I know it seems silly to cry over something like that, but I am tonight.  After we dropped him off, I stopped crying.  Completely dried up.  That’s how I handle sad and upsetting situations, I don’t.  I ignore them.  But I really think I need to cry tonight at least a little, at least to honor him in an odd way.  My mother continued to tell me I did everything I could, but I still feel sad.  I don’t really know what my point was, but I guess it’s something in a similar vain to the other post on here, for the bunnies who never had a chance.  I know all of you do, but please tell your friends and family to watch when they’re driving


    • MimzMum
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      8029 posts Send Private Message

      God bless you. That was a brave and kind thing to do.
      “Even as you do to the least of these…you have done so to me.” (I know this verse from Matthew is to pertain to our fellow human beings, but I think it works well for our animal companions too.)

      If the SUV driver was going fast enough to clip a running hare, then he was going much too fast for an approaching school zone also. Is there no signage on the side of the road to warn people?
      Perhaps it could at least be petitioned to the city to put up a wildlife crossing sign or something? This just seems so sad.
      Binky free little bun!


    • mrmac
      Participant
      2156 posts Send Private Message

      That was so nice if you to do, be glad he wasnt left on the street to die. A very brave thing to do…you win the hero award!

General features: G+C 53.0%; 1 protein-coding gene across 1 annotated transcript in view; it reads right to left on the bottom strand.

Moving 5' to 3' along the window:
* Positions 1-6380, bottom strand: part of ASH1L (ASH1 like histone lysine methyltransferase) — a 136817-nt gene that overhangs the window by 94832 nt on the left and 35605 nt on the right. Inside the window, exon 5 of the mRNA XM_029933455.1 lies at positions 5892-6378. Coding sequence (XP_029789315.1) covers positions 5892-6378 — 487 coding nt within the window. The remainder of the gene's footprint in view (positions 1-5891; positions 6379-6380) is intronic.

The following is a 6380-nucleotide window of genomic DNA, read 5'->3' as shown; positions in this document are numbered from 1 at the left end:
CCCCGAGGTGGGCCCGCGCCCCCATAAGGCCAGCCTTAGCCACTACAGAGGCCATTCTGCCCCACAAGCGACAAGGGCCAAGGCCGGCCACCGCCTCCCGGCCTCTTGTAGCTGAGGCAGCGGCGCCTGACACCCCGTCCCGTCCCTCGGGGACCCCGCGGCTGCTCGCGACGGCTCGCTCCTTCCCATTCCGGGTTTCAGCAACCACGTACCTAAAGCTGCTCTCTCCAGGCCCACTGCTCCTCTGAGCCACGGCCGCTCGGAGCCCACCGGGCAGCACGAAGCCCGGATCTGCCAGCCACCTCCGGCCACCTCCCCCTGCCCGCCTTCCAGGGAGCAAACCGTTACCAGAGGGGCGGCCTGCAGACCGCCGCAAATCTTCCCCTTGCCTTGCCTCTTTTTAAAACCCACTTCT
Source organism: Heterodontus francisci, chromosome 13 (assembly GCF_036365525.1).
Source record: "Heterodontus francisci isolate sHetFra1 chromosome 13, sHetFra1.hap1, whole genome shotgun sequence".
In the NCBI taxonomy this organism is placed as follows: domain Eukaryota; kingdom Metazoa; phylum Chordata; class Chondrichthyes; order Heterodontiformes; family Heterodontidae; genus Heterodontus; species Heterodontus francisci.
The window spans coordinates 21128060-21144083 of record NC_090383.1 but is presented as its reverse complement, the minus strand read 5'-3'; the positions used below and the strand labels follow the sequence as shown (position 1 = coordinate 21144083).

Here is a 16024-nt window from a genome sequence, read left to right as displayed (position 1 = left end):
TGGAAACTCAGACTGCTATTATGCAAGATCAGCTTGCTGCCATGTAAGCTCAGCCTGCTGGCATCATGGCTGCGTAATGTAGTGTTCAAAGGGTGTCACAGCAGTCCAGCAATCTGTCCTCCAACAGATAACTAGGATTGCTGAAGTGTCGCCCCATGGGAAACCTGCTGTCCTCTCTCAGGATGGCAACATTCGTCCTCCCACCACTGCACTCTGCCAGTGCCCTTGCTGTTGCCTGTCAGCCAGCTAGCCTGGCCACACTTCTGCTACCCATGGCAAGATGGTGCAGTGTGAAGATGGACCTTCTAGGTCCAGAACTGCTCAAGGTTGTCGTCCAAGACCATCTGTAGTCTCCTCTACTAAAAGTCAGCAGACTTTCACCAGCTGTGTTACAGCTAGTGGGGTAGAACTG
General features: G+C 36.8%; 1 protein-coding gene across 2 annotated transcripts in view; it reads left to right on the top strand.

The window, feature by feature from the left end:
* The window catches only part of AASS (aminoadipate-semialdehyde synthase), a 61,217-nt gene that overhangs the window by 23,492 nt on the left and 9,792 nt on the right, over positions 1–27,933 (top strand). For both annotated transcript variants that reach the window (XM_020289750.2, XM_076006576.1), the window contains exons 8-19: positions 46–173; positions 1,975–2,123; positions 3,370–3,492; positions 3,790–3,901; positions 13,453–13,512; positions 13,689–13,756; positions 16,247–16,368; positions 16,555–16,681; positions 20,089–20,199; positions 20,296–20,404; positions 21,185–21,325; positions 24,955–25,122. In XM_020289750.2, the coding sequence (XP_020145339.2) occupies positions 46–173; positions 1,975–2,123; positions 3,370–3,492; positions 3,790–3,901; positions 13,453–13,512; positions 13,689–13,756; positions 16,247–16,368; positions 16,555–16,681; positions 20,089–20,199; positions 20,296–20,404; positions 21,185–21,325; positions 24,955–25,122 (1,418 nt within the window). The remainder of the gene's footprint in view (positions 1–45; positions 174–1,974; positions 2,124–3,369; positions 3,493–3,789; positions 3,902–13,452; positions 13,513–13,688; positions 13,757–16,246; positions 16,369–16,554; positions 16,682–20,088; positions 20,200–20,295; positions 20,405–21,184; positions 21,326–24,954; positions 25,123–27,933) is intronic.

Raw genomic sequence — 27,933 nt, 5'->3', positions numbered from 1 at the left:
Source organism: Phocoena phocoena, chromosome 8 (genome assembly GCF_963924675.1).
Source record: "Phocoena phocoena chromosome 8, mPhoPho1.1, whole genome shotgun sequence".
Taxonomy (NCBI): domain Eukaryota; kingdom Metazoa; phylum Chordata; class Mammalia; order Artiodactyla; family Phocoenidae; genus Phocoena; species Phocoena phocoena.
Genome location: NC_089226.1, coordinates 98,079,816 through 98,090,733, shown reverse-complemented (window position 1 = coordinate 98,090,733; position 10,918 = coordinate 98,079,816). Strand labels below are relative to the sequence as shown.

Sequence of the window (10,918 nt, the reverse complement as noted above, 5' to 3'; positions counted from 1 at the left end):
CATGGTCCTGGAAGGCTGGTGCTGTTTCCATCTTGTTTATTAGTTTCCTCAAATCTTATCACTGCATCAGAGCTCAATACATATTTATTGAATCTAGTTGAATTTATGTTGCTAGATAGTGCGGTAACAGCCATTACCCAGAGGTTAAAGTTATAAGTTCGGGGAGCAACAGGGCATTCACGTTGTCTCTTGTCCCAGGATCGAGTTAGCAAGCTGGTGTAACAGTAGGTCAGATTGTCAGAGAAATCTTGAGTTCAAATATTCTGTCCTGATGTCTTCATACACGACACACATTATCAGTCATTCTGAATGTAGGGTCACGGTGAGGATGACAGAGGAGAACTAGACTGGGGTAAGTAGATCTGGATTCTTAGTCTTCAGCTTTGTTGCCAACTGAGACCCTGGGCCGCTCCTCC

• jerseygirl
      Moderator
      22254 posts Send Private Message

      If it is any consolation to you, I think prey animals have a mechanism to cope with peril and pain. I don’t know for fact but I imagine they do. Like their ability to go into trance., I think that they have this as a survival or coping mechanism. So if a predator had them in their jaws, they can zone out (some ability their brains have if they find themselves in certain positions literally and figuratively?). Again, I don’t know if that is fact – it just makes me feel better believing it.

      When I was 17 and learning to drive, my Father allowed me to drive on a interstate holiday on a relatively uncomplicated stretch of road. I was driving a van with my family onboard when I nearly hit a dog that ran onto our path. I braked hard and thankfully the dog crossed ok. My Dad calmly (amazing!) afterward told me it would be best to drive straight, don’t swerve or brake. As awful that sounded, imagine if I did swerve/brake, lost control my family injured or killed as a result? You only have a split second and it’s hard to override instinct to brake. I think you can safely avoid hitting an animal (braking or swerving) to a degree. I’ve always remembered that lesson. I also know my Dad would also euthanise an animal we had caused injury to if it was beyond other help.


    • Kokaneeandkahlua
      Participant
      12067 posts Send Private Message

      First *Kudos* Many people don’t care when they hit animals and won’t give a second thought about it. It was heartbreaking, but you gave that bunny comfort in his last minutes, instead of leaving him on a scary street.

      I had a really similar experience, years ago before I even had rabbits. We found a jackrabbit that had been hit, he hadn’t been run over, but struck and was hemorraging etc (won’t go into details) the steet was super busy. He was running around in circles and we couldn’t catch him and couldn’t chase for fear he’d get inot the street (But it was obvious he had a brain injury). We finally figured to dump out a huge tupperware type container from my gf’s car and put it over him. Then we broke a sign down and slid that under. My parent’s arrived to help us take him to the vet, where they were able to put him to sleep. It was a very traumatic night, but I can only imagine yours was even more so *HUGS*

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Forum RAINBOW BRIDGE One of the worst experiences in my life